Wasn't too keen on the other films, which where either slight or too bizarre for their own good, though I still thought they were each more interesting than most of this year's Oscar short nominations.

Hrm. Seems I missed BOO 2008.

Best of Ottawa 2007
Best of Ottawa 2006
Best of Ottawa 2005

Look out for Chris Robinson's Japanese Animation: Time Out of Mind later this year. I suspect it will prove to be among the more interesting and readable publications on the subject.

Friday, April 2, 2010

01:54:11 pm , 1059 words, 1355 views     Categories: Animation, Indie, Movie

A Town Called Panic

Remember that set of plastic figurines that you had as a kid? The one with the cow, the pig, the farmer, the indian, the cowboy and so on? Or was this a uniquely French thing? I distinctly remember playing with one of these sets as a kid, but I spent my childhood split between France and the US, and I can't quite remember whether this particular set was a French creation.

Either way, whether or not you can identify with the protagonist toys of this film, I'm sure the experience of playing with some kind of figurine as a kid is universal, and that's the essence of the 2009 Belgian feature A Town Called Panic, whose original title translates to Panic in the Village. The creators of this film put those very same toys through a hilariously freewheeling adventure that unfolds in the manner of the pitched battles and domestic dramas we used to improvise as children.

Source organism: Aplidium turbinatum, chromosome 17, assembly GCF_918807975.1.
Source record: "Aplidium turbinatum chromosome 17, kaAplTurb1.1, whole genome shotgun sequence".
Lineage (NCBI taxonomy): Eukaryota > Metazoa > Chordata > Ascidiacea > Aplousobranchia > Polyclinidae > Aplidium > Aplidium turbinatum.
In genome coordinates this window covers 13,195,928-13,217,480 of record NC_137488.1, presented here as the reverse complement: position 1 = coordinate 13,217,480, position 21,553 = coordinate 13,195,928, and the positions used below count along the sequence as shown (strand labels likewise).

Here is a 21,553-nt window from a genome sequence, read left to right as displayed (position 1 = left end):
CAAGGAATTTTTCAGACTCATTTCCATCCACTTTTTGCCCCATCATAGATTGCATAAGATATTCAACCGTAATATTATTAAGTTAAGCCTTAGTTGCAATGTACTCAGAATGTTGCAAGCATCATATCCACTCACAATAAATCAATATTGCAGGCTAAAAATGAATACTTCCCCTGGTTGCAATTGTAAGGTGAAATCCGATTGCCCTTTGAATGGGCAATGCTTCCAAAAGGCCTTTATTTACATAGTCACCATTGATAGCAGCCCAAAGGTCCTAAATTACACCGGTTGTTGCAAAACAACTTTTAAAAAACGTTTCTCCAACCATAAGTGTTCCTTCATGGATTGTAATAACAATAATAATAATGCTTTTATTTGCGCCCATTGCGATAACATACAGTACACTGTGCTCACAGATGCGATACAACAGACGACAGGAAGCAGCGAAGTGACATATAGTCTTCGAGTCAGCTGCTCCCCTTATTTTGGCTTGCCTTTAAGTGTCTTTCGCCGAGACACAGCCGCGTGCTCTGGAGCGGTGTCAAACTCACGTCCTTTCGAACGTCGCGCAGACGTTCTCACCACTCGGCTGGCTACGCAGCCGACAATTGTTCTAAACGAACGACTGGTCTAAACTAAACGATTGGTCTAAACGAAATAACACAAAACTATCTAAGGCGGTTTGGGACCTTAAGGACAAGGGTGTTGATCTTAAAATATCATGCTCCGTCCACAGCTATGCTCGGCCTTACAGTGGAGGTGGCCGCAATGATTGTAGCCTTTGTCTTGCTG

This film is simply a blast to watch. I can't remember laughing as much watching any other animated film, except maybe My Dog Tulip. But where My Dog Tulip is witty and adult and literary, A Town Called Panic is nonsensical and manic. I like that the humor here is unique. It isn't merely yet another iteration the same generic style of humor that pervades western animated features.

The humor comes not just from seeing these toys animated in the manner in which we'd move them as kids - such as making them "walk" by tilting them from side to side on their pedestals - but from way they evoke all of the ways in which we'd bring these toys alive as kids, from the naming of the characters (the horse figurine is named "Horse") to the way we'd speak the entire cast's dialogue ourselves in different voices. It's a brilliant reinvention of the 'puppetoon' style of animation in the context of childhood play acting. Using these figurines, they create a crazy and quick-paced narrative that has all of the gaps in logic and unpredictability of our childhood dramatizations.